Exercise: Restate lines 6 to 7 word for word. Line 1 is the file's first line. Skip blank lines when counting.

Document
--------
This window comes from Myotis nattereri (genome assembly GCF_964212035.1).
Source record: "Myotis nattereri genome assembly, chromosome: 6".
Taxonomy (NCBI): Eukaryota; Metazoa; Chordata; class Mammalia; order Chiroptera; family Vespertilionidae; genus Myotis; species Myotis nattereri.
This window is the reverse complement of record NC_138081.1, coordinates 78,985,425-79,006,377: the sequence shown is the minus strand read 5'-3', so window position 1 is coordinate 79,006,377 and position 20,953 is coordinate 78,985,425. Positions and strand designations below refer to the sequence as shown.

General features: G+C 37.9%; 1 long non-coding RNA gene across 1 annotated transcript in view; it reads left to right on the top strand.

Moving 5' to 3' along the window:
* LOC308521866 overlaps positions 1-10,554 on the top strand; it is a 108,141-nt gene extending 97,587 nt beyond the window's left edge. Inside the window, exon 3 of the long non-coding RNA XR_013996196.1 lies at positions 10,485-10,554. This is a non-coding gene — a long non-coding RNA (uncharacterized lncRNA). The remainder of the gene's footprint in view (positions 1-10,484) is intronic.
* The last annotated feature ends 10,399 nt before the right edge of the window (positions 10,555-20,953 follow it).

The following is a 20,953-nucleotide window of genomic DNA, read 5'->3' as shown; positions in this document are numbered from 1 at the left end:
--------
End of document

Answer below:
Moving 5' to 3' along the window:
* LOC308521866 overlaps positions 1-10,554 on the top strand; it is a 108,141-nt gene extending 97,587 nt beyond the window's left edge. Inside the window, exon 3 of the long non-coding RNA XR_013996196.1 lies at positions 10,485-10,554. This is a non-coding gene — a long non-coding RNA (uncharacterized lncRNA). The remainder of the gene's footprint in view (positions 1-10,484) is intronic.